Keep it simple to "spread the word"?

Discussion in 'other security issues & news' started by Dermot7, Feb 22, 2010.

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  1. Dermot7

    Dermot7 Registered Member

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  2. Cudni

    Cudni Global Moderator

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    It is essential to demystify and simplify as well as educate about the computer security as much as possible. When the majority rather than minority is aware of security issues then we will all be that much safer.
     
  3. Joeythedude

    Joeythedude Registered Member

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    I agree completely with the article.

    As regards Malware , viruses : I don't need "trust" Anti-Virus companies at all.
    And its all down to education on my part.

    Personally I've come to understand what a malware writer wants to do - run an executable file on your PC.
    Thats it.
    What way this is done doesn't really matter ; "social engineering" , "drive-by-download" , "PDF exploit" , browser exploit" are all just means to an end.
    But now I've figured that out I can take steps to prevent it , and still use my PC pretty freely.


    As regards Firewalls
    This is where I'm more a novice. I just can't find a meaningful analogy as to how they work.
    And believe me I've tried. But have other things to do with my time :)
    So in this area I have to "trust" the opinion of others as to what to do.
     
  4. dcrowe0050

    dcrowe0050 Registered Member

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    Well I know that everyone approaches security in a different way even if they have the same understanding of it. Some people load there computer down with unnecessary software, some people simply wait to get infected and then rely on backup images to save them. Some buy a security suite and call it invincible. I don't know how many different setups I have encountered. The thing is that most all of these setups works in their own way for the specific person using it. I do believe that knowledge offers the best defense, but sometimes to much knowledge breeds paranoia. And its not always very easy to educate a novice on the complexities of something such as rootkits. What I mean to say is that there will always be some aspects that we are not knowledgeable in. Malware creators have been one step ahead of us for a long time and I do not see it changing anytime soon. Thus I think it is important for users to be knowledgeable about there Operating System as much/or more than it is to be knowledgeable about malware. It is easier to explain the critical parts of the OS than it is to explain the different types of malware and there uses and techniques, and how big of a threat they are. If a user knows his system and knows what parts are more crucial and need to be protected and how to do this then they are ahead of the average user. Of course learning about the OS has a bunch more benefits too, such as system hardening, SRP, SEHOP, UAC, and all the other built in security features. I may be wrong but I have always seen this as an important first step.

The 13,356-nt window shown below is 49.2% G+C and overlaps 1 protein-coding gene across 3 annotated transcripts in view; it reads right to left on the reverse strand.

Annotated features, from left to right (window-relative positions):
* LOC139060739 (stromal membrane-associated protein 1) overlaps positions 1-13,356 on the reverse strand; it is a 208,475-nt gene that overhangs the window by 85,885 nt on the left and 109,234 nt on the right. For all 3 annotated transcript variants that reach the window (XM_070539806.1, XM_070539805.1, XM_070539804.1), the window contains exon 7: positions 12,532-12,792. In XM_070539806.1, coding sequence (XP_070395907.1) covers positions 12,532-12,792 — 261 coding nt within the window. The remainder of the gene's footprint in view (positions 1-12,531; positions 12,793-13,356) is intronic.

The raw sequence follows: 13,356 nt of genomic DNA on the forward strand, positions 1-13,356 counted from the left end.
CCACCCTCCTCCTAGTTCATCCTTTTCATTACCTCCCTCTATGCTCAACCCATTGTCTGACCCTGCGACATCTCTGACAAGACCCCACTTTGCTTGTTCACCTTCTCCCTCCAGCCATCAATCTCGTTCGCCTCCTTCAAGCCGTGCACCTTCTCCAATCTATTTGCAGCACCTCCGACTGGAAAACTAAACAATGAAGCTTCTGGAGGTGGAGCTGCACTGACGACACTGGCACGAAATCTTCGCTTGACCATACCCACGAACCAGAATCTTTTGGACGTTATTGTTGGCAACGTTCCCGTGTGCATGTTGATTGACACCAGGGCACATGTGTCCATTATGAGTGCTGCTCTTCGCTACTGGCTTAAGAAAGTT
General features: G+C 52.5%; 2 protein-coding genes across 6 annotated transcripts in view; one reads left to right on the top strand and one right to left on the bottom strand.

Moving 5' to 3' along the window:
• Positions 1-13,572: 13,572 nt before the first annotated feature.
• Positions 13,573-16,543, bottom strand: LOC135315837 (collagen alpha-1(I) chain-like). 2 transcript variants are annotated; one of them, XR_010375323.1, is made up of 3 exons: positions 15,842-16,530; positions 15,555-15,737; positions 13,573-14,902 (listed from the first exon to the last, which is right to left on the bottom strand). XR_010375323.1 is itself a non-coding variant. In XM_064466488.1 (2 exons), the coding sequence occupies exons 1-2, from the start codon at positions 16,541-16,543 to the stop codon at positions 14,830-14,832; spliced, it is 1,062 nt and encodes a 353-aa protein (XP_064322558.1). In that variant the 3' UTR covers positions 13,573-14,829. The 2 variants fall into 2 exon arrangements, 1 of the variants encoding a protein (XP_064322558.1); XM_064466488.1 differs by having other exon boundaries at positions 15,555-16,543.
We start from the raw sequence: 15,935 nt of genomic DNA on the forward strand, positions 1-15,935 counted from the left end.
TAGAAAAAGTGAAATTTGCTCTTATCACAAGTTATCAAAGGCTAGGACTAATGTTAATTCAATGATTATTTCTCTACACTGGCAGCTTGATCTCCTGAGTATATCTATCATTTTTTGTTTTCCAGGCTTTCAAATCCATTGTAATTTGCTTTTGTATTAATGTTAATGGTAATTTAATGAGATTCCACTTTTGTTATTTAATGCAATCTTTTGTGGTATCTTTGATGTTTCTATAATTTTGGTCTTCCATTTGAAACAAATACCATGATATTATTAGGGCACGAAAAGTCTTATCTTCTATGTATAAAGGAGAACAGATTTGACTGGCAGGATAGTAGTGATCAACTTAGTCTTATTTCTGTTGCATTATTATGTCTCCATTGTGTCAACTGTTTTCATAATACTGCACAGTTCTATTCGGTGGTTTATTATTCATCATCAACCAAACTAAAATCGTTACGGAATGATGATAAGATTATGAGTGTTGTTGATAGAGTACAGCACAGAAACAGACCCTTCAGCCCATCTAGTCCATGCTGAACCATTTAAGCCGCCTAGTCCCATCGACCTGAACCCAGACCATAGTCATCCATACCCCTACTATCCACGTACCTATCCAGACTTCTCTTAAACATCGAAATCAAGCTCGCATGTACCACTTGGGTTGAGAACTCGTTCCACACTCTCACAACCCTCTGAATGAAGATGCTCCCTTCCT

5. siljaline

    siljaline Former Poster

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    Although dated ... 10 Immutable Laws of Security Article here
     
  6. Dermot7

    Dermot7 Registered Member

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    Thanks folks, I agree with all you say. I believe that most incidences of infection
    are users own negligence or ignorance, but it's also true that malware authors
    are, by compulsion/greed, increasingly inventive, and, unfortunately usually
    seem a step ahead.
    dcrowe0050 says "I do believe that knowledge offers the best defense,"
    yes, and I thought of:

    "The best security in a browser, is what's behind your brow sir!".

    But, definitely, the best tuition for people can only be effective if clear, and as
    basic as possible.
     
  7. Hugger

    Hugger Registered Member

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    When you go to the doctor's office because you're sick, do you want him to explain the situation to you in layman's terms that you can easily understand and discuss with him?
    Or do you want the doctor to be a total sh@# and use technical terminology that you do not undrstand?
    I don't think that keeping it simple is the whole answer because far too many people don't care if they infect someone else's pc with emails etc..
    But for those that do care then keeping it simple is a great place to start.
     
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